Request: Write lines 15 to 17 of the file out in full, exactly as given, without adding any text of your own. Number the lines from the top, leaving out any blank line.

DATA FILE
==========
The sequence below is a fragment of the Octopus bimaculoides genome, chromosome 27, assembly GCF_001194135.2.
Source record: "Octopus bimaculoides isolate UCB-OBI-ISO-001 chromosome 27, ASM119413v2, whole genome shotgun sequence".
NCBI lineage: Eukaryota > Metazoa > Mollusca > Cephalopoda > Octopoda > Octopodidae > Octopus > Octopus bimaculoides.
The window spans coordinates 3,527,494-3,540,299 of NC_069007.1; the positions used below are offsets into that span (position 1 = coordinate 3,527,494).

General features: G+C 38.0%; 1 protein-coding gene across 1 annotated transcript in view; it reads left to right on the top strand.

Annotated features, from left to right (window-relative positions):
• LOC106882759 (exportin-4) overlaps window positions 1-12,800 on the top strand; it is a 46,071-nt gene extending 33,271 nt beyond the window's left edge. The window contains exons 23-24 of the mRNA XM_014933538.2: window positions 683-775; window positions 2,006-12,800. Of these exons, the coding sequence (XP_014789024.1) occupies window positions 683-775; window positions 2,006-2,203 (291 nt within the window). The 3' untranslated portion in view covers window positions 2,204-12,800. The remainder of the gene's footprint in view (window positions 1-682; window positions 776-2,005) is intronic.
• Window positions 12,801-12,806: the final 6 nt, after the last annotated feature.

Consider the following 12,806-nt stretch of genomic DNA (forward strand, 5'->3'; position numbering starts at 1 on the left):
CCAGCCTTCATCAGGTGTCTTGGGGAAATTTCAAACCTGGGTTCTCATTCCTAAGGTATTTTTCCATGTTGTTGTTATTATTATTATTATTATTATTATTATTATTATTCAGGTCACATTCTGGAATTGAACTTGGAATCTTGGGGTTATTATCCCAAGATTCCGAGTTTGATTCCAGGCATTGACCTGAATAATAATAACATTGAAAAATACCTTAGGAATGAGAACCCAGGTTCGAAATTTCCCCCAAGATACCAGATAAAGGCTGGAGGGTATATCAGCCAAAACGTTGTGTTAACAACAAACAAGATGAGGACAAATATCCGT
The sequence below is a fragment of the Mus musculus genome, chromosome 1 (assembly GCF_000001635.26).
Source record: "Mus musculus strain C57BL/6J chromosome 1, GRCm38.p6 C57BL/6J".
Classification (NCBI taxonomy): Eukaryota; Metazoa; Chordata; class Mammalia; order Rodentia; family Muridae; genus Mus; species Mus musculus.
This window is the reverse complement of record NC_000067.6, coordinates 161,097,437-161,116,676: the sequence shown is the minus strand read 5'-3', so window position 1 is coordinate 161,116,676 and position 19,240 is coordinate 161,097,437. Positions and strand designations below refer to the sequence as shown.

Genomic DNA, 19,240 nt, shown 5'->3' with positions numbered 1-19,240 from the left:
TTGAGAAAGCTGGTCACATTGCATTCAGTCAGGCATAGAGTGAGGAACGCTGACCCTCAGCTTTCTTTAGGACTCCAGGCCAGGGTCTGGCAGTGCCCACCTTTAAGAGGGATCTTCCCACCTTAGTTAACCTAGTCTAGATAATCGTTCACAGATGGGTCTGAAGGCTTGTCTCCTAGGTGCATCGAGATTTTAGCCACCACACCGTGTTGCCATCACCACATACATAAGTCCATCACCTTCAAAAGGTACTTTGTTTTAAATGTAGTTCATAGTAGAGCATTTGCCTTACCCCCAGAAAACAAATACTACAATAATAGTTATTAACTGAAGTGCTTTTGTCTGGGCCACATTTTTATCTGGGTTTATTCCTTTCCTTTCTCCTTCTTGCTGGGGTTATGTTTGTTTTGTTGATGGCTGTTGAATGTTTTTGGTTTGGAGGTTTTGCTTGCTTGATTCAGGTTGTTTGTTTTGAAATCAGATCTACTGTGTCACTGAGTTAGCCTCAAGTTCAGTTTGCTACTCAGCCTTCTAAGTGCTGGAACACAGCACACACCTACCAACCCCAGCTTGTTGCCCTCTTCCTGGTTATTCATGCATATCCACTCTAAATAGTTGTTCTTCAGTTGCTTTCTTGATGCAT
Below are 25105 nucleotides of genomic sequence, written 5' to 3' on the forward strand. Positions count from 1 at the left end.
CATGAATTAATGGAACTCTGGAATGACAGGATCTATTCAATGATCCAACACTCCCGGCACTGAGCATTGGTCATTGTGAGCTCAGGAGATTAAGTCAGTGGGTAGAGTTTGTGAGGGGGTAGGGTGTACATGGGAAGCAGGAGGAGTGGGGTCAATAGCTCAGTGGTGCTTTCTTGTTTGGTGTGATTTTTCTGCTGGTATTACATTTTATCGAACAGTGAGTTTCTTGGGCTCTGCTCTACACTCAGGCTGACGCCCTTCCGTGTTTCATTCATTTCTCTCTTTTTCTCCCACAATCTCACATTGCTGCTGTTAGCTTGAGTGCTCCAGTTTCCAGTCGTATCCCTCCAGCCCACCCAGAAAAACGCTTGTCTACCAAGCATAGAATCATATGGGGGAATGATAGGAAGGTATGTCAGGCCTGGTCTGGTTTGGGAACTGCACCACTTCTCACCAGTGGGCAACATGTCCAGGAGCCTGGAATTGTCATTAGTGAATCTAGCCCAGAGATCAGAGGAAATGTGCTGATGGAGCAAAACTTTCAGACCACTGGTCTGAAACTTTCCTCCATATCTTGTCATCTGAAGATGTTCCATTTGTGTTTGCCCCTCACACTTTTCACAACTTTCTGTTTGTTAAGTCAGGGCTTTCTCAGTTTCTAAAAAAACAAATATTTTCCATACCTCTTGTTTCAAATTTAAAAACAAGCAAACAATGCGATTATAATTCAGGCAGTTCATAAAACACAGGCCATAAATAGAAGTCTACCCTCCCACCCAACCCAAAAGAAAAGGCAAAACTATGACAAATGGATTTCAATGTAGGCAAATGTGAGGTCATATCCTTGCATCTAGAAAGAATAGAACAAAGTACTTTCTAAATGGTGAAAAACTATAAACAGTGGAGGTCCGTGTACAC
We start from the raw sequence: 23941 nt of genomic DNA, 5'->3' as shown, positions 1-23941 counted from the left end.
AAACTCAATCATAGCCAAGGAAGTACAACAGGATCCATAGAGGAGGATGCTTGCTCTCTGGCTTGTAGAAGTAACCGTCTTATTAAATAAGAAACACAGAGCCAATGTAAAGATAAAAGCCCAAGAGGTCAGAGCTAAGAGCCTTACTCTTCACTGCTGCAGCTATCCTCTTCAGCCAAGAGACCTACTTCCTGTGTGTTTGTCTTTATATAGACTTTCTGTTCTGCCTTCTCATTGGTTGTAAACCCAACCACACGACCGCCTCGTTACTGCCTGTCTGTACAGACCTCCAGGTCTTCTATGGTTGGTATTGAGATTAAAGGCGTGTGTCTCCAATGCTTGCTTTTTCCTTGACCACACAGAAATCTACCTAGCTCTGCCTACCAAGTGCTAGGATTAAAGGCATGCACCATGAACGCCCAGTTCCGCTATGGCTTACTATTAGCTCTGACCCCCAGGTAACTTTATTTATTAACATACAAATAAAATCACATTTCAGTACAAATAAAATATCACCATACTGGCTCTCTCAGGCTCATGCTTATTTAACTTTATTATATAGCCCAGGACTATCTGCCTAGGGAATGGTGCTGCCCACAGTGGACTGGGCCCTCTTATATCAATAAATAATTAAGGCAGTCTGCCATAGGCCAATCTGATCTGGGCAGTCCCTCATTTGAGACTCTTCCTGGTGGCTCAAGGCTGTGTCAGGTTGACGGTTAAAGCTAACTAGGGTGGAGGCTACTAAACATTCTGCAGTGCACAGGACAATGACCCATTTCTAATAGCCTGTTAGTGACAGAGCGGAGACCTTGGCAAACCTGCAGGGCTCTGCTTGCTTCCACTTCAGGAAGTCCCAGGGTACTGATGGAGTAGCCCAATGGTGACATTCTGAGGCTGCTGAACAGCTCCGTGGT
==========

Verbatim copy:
Genomic DNA, 19,240 nt, shown 5'->3' with positions numbered 1-19,240 from the left:
TTGAGAAAGCTGGTCACATTGCATTCAGTCAGGCATAGAGTGAGGAACGCTGACCCTCAGCTTTCTTTAGGACTCCAGGCCAGGGTCTGGCAGTGCCCACCTTTAAGAGGGATCTTCCCACCTTAGTTAACCTAGTCTAGATAATCGTTCACAGATGGGTCTGAAGGCTTGTCTCCTAGGTGCATCGAGATTTTAGCCACCACACCGTGTTGCCATCACCACATACATAAGTCCATCACCTTCAAAAGGTACTTTGTTTTAAATGTAGTTCATAGTAGAGCATTTGCCTTACCCCCAGAAAACAAATACTACAATAATAGTTATTAACTGAAGTGCTTTTGTCTGGGCCACATTTTTATCTGGGTTTATTCCTTTCCTTTCTCCTTCTTGCTGGGGTTATGTTTGTTTTGTTGATGGCTGTTGAATGTTTTTGGTTTGGAGGTTTTGCTTGCTTGATTCAGGTTGTTTGTTTTGAAATCAGATCTACTGTGTCACTGAGTTAGCCTCAAGTTCAGTTTGCTACTCAGCCTTCTAAGTGCTGGAACACAGCACACACCTACCAACCCCAGCTTGTTGCCCTCTTCCTGGTTATTCATGCATATCCACTCTAAATAGTTGTTCTTCAGTTGCTTTCTTGATGCAT
Below are 25105 nucleotides of genomic sequence, written 5' to 3' on the forward strand. Positions count from 1 at the left end.